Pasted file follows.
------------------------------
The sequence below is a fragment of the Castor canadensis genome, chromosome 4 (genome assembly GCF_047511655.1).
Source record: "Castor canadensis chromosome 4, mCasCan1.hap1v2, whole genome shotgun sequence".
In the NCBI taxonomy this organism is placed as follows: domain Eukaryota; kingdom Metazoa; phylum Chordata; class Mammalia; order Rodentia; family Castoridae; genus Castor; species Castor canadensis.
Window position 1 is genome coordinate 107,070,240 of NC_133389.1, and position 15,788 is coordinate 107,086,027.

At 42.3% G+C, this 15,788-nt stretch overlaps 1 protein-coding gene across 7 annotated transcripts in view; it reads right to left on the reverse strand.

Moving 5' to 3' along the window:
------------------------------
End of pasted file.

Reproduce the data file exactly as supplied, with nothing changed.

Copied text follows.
The sequence below is a fragment of the Castor canadensis genome, chromosome 4 (genome assembly GCF_047511655.1).
Source record: "Castor canadensis chromosome 4, mCasCan1.hap1v2, whole genome shotgun sequence".
In the NCBI taxonomy this organism is placed as follows: domain Eukaryota; kingdom Metazoa; phylum Chordata; class Mammalia; order Rodentia; family Castoridae; genus Castor; species Castor canadensis.
Window position 1 is genome coordinate 107,070,240 of NC_133389.1, and position 15,788 is coordinate 107,086,027.

At 42.3% G+C, this 15,788-nt stretch overlaps 1 protein-coding gene across 7 annotated transcripts in view; it reads right to left on the reverse strand.

Moving 5' to 3' along the window: